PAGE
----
When his numbers were called in the 1965 conscription lottery, Kerry Phelan remembers feeling excited.
After 342 days station in Nui Dat, north-est of Long Tan, that feeling had evaporated.
Before arriving on the battlefield, he spent eight months in training as a construction engineer.
First in Puckapunyal, Victoria then into NSW and Queensland.
Then on July 13, 1966, just two months after his 20th birthday, Mr Phelan arrived in Vietnam.
A huge experience for someone who had never left the family farm in Western Australia.
“I went from being a farm kid to a soldier in less than a year,” he said.
“As a country lad conscription opened a whole new world. I’d never travelled more than 300 kilometres from home, within nine months I was in a war zone I knew nothing about.”
Ahead of his medical examination in 1965, Mr Phelan thwarted his family’s efforts to keep him from service.
“My father never wanted me to be in the army, and I was prone to getting heat rash during seeding. A couple days before the medical, he sat me on the tractor with all the windows up tight hoping I’d break out and be knocked back.
“But as soon as he left, I opened all the windows to cool down. I wanted to go, but he was very disappointed when I passed the medical.”
Mr Phelan served as driver in the First Australian Logistic Support Group during the construction of the 11 kilometre ‘barrier minefield’.
“Normally we transported food and supplies from Vung Tau to Nui Dat, but when the mines started to go in, they loaded onto our trucks these massive pallets from the Yanks,” he said.
“We didn’t know what they were until many years later, we found out they were jumping jack mines.”
Mr Phelan left active duty to return to Australia on January 28, 1967.
“We arrived back to Sydney at 6am. There was no welcoming party, no family, no recognition. I was ushered to the Ansett terminal at Mascott to join a flight to Perth,” he said.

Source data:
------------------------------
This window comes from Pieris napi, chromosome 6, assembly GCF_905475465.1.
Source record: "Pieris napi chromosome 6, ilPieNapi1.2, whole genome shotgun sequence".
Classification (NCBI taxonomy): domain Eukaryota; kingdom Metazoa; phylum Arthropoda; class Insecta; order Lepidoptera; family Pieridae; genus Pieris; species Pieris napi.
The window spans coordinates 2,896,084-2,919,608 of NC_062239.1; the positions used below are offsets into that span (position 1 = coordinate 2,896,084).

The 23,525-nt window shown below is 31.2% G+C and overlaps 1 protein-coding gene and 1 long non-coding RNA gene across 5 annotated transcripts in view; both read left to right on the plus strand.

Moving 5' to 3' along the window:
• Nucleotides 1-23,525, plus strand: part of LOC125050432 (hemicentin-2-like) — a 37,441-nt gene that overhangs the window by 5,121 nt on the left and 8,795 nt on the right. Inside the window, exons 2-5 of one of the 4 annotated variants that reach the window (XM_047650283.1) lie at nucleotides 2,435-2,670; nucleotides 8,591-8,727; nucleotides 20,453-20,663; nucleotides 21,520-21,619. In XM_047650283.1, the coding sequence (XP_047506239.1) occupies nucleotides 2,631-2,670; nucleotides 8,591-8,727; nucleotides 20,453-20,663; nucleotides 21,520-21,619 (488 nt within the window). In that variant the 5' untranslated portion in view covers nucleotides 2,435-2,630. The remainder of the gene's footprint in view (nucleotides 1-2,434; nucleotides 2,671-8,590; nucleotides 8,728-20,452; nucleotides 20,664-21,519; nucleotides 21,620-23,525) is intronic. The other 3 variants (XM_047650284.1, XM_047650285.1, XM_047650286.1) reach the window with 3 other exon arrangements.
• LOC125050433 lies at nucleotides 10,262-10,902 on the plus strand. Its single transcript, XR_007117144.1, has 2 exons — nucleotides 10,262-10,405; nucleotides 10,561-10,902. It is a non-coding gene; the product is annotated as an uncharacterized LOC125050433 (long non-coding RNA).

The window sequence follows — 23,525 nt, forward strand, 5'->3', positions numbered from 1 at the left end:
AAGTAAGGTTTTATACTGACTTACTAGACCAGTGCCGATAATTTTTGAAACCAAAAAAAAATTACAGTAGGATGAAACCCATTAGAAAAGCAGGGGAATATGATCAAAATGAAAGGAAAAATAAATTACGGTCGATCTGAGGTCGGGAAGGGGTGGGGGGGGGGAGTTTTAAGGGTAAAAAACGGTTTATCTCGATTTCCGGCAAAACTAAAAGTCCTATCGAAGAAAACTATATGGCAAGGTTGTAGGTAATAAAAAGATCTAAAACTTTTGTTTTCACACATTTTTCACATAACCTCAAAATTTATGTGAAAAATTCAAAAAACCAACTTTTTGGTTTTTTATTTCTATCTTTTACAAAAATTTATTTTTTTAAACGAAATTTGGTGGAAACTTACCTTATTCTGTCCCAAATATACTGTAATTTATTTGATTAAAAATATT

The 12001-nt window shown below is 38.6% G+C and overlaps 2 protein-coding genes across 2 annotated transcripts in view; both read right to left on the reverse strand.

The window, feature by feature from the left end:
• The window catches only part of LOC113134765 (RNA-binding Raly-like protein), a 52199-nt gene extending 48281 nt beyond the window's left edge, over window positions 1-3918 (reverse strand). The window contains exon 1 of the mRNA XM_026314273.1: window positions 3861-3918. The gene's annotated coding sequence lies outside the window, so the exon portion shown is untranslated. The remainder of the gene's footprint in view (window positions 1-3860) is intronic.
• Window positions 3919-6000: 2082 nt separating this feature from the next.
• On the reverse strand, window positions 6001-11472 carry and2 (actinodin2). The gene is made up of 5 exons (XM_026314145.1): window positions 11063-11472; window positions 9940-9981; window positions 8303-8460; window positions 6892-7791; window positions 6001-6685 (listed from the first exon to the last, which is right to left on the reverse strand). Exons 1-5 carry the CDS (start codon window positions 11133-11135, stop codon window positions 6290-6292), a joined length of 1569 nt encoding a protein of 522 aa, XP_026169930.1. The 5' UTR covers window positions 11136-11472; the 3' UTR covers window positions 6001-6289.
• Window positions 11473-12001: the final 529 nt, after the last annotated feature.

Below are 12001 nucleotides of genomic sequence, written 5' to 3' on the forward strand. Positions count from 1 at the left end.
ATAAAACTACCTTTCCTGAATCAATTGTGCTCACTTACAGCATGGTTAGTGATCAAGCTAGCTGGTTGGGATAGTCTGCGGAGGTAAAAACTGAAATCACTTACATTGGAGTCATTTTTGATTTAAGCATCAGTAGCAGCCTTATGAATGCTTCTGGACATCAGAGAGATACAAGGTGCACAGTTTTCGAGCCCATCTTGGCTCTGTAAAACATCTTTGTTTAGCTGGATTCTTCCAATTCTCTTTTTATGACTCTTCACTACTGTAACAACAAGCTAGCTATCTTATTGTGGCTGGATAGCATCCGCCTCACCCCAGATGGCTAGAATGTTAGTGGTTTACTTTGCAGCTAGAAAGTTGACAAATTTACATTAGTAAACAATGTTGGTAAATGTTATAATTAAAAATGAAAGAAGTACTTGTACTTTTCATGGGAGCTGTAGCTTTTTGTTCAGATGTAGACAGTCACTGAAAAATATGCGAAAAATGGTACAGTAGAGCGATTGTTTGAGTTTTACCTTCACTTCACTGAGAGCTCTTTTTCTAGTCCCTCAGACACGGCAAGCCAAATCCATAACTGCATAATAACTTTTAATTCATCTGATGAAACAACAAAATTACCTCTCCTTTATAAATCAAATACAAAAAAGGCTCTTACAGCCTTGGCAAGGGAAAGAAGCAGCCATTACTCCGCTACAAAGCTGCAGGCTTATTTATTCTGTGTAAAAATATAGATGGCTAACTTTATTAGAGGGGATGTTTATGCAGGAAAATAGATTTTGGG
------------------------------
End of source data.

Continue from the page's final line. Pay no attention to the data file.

“On arrival, my father met me and we drove the two hours back to our farm. We arrvied at about 3pm, we had a cup of tea and my father said, ‘we’ve got lambs to go to market. Go and get the truck ready for the morning.’
“That was it. Within 24 hours I was back from a war zone and into familiar grounds. I was glad to be home, but it was terrible.”
Physically, Mr Phelan returned unscathed but he brought with him a lifetime of traumatic memories to deal with.
“They say post traumatic stress is best dealt with within six months, otherwise it’s life threatening. It stays in your head and the psychological consequences are enormous. With us they didn’t understand that.”
Despite the years of damage, 31 years after leaving Vietnam Mr Phelan returned.
“In 1998, I went back to put the stories in my head to bed. The day we drove down from Saigon, I was a pack of nerves.”
For six months, Mr Phelan and a team of fellow veterans built a preschool in the place where they had once fought.
“I was working with those I had been fighting and by the time we’d finished, I’d dealt with what I’d seen there, and because we did it 62 local children were in fulltime daycare.”
Almost decade later, the centre is about to close. But Mr Phelan has made peace with the legacy he has left in Vietnam.
“We did what wed did and it was successful for eight years. I’m happy with that.”